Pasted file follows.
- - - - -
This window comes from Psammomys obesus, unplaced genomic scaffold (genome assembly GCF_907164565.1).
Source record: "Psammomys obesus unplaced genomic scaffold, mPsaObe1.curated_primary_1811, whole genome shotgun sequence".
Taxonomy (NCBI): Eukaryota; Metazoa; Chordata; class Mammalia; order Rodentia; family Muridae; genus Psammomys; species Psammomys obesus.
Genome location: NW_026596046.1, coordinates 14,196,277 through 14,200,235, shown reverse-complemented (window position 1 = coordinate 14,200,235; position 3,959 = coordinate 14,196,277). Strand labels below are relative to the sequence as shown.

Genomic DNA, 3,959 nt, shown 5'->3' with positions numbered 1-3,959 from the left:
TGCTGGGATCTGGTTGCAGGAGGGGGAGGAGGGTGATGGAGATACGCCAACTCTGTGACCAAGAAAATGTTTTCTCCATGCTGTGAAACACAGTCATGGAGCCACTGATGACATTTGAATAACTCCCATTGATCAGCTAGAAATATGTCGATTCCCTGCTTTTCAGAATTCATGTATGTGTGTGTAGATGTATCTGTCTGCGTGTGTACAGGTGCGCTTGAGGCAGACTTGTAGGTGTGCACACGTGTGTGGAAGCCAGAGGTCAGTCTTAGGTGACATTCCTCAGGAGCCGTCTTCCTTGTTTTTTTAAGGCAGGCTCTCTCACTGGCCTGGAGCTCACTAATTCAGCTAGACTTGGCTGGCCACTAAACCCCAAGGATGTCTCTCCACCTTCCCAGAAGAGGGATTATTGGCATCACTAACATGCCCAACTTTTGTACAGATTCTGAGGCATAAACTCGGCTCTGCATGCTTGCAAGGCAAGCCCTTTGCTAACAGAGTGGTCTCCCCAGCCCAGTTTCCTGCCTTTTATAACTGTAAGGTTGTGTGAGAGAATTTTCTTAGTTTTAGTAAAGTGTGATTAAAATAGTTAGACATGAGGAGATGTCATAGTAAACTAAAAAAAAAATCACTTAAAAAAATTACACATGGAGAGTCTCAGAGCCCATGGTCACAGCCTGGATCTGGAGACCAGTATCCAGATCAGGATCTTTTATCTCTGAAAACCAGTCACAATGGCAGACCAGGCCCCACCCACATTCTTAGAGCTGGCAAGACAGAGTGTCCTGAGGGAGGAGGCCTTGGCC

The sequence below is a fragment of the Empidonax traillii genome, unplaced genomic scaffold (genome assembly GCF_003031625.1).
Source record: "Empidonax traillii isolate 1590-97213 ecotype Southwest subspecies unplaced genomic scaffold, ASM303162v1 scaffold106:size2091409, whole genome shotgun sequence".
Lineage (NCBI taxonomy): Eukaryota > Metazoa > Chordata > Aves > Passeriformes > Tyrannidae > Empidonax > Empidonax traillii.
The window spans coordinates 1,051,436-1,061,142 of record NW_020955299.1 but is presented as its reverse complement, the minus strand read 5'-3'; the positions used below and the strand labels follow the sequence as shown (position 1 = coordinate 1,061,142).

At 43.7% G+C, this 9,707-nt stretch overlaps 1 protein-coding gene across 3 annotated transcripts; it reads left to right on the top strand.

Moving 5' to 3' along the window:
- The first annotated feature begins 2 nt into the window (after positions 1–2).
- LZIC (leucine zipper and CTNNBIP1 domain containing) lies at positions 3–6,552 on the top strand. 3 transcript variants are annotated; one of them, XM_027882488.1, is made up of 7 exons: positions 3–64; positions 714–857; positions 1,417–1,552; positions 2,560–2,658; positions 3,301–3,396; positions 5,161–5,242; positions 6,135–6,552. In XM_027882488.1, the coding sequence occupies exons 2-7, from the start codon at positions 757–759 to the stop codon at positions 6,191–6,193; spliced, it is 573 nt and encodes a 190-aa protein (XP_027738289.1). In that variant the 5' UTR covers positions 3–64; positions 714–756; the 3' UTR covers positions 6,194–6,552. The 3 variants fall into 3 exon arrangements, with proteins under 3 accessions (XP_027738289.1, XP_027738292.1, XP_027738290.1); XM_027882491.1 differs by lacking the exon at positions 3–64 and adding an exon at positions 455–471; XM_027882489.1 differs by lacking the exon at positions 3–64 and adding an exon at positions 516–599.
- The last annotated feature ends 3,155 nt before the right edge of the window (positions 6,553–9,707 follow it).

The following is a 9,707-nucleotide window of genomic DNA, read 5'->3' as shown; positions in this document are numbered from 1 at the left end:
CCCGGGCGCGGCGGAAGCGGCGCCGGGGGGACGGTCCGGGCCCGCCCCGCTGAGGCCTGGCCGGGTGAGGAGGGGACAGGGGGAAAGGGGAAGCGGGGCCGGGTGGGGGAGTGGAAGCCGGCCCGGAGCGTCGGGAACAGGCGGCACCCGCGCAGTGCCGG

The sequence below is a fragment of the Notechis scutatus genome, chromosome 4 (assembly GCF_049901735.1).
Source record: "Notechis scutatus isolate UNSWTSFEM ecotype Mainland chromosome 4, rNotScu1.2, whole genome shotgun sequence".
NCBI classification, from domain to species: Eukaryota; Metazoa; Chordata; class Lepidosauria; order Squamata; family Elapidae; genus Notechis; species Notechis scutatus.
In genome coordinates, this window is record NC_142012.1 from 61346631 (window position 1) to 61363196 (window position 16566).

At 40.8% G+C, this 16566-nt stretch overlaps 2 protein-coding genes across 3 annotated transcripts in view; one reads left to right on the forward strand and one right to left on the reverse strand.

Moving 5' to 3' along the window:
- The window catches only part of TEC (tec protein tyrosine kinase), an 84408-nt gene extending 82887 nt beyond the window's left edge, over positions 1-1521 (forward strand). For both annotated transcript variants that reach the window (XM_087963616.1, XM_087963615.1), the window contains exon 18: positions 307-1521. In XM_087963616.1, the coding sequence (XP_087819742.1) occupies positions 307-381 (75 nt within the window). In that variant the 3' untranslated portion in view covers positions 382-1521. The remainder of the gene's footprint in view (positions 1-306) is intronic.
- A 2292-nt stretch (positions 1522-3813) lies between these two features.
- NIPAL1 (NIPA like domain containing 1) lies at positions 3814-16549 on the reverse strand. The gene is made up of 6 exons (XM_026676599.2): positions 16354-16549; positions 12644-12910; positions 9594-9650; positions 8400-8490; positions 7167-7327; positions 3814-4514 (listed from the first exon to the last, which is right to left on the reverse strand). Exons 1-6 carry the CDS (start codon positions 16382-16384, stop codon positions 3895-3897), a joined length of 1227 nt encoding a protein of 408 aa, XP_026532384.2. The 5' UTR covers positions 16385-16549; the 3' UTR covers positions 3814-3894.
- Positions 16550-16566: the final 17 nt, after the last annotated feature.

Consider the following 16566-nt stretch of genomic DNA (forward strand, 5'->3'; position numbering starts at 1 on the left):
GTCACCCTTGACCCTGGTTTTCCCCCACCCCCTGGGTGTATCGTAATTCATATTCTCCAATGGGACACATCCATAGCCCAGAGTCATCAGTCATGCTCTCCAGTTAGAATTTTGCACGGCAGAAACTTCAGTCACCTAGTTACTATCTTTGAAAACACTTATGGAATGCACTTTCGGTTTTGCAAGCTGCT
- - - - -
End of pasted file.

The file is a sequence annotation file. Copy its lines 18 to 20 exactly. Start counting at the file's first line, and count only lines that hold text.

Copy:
The sequence below is a fragment of the Notechis scutatus genome, chromosome 4 (assembly GCF_049901735.1).
Source record: "Notechis scutatus isolate UNSWTSFEM ecotype Mainland chromosome 4, rNotScu1.2, whole genome shotgun sequence".
NCBI classification, from domain to species: Eukaryota; Metazoa; Chordata; class Lepidosauria; order Squamata; family Elapidae; genus Notechis; species Notechis scutatus.